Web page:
Local spatial autocorrelation characteristics of remotely sensed imagery assessed with the Getis statistic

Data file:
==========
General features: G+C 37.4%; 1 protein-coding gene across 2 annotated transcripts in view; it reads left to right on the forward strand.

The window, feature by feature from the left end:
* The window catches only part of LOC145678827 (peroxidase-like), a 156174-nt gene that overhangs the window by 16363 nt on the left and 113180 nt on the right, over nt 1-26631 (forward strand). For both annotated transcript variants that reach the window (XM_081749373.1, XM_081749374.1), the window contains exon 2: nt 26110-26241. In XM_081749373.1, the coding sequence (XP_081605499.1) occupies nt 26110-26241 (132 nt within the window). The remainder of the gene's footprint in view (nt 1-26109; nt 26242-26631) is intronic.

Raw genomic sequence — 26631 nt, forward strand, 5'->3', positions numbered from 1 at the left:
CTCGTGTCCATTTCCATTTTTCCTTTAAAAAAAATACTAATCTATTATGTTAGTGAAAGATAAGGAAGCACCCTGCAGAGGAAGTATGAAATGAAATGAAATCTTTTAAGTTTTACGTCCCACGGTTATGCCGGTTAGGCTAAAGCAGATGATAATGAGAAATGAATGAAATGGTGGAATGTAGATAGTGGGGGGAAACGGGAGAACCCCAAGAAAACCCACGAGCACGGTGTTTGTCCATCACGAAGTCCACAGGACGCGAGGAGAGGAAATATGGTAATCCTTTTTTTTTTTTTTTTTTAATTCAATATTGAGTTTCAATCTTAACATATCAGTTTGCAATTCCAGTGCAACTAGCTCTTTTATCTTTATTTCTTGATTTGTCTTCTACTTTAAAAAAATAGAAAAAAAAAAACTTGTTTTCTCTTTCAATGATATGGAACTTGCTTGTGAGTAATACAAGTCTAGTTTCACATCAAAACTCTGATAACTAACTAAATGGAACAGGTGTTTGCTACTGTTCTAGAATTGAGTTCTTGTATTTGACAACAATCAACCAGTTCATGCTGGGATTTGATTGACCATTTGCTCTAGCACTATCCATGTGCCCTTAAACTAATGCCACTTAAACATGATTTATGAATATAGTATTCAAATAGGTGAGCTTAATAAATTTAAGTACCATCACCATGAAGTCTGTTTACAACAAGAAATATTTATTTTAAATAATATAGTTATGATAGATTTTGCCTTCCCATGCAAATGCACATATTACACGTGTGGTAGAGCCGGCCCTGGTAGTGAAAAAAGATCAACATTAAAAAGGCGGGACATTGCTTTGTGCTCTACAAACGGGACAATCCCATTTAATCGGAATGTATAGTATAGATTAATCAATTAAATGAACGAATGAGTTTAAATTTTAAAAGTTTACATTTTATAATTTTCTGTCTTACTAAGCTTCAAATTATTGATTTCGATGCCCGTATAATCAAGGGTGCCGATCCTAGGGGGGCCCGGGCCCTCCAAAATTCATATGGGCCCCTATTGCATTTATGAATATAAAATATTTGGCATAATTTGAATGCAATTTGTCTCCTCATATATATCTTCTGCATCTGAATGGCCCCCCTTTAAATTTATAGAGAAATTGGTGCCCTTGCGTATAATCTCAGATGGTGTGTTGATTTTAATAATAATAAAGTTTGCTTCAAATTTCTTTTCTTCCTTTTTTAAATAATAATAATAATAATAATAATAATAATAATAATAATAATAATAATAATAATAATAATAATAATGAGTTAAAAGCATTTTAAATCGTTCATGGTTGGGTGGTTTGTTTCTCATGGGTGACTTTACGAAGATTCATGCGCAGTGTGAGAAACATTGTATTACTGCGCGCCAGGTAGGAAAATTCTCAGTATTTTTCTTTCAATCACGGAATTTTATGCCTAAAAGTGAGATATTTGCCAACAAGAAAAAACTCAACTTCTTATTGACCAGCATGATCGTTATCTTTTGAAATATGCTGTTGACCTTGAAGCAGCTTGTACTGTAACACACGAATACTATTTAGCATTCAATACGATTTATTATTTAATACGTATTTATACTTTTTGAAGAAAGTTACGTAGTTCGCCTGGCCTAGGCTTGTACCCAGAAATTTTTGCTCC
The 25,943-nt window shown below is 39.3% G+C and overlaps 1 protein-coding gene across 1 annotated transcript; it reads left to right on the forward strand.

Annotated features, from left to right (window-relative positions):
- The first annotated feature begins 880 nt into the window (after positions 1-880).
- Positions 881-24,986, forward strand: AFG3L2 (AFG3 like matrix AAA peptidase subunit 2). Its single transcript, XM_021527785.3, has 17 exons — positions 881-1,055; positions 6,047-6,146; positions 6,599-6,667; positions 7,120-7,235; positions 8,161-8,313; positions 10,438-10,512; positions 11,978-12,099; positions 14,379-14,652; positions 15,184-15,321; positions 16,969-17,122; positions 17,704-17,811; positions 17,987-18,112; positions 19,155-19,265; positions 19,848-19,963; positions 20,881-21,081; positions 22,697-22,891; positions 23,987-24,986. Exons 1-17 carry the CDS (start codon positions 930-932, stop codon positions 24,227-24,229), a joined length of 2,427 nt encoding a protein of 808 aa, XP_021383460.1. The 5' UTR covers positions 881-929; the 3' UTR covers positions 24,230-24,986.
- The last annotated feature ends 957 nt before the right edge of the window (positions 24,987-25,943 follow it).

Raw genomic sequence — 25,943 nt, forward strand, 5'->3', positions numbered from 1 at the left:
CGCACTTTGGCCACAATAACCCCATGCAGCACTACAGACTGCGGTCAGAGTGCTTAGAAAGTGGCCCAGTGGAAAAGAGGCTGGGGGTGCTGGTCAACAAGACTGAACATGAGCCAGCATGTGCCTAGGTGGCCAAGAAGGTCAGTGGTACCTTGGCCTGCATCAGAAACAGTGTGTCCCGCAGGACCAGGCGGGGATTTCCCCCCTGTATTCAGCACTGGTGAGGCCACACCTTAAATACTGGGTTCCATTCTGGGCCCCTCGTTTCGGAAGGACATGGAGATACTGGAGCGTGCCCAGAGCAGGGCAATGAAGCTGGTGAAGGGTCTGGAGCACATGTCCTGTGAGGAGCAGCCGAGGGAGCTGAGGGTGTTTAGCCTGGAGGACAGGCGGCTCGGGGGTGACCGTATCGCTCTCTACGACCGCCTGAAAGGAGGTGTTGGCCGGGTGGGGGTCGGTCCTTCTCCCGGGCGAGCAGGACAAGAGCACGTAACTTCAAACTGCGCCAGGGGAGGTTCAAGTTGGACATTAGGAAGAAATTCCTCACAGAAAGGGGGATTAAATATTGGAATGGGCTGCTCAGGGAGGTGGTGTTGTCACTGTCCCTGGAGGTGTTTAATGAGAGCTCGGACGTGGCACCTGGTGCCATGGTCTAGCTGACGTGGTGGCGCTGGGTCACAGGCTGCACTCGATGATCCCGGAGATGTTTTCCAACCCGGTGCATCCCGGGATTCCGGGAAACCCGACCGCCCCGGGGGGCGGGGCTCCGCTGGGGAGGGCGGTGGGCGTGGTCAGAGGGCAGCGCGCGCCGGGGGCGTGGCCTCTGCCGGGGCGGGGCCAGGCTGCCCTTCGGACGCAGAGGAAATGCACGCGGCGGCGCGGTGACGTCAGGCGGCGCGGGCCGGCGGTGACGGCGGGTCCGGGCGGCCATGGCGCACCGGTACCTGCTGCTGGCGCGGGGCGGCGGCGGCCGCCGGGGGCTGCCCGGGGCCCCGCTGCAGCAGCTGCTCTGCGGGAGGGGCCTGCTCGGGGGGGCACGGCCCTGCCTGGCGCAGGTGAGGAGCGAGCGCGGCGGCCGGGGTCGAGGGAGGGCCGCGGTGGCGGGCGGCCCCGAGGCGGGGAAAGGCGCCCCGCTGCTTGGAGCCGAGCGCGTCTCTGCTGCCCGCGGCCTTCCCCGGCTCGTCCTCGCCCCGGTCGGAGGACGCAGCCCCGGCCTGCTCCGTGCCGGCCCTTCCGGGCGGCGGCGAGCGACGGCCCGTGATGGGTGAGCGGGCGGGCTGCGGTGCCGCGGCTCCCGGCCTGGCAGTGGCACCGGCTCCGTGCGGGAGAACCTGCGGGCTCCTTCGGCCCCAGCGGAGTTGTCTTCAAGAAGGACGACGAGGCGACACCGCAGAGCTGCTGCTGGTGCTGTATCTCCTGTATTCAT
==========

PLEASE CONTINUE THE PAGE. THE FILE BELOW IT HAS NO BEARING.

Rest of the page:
To enable data collection by remote sensing instruments the Earth's continuously varying surface is regularized into a grid of consistently sized and shaped pixels. Remotely sensed data, as a result, is often highly spatially autocorrelated. The characterization and quantification of spatial autocorrelation can provide a valuable source of information for both theoretical and applied studies in remote sensing. Consequently, various techniques have been developed to assess the spatial dependence characteristics of remotely sensed imagery. Typically such techniques yield summary measures which enable the identification of distinctive regions of spatial dependency within the image. In contrast, local indicators of spatial association (LISA) measures, focus upon variations within the regions of spatial dependence. This letter provides an introduction to one such LISA measure, the Getis statistic, and indicates how it may be used in remote sensing research and applications as a complement to existing approaches. The Getis statistic provides a measure of spatial dependence for each pixel while also indicating the relative magnitudes of the digital numbers in the neighbourhood of the pixel.
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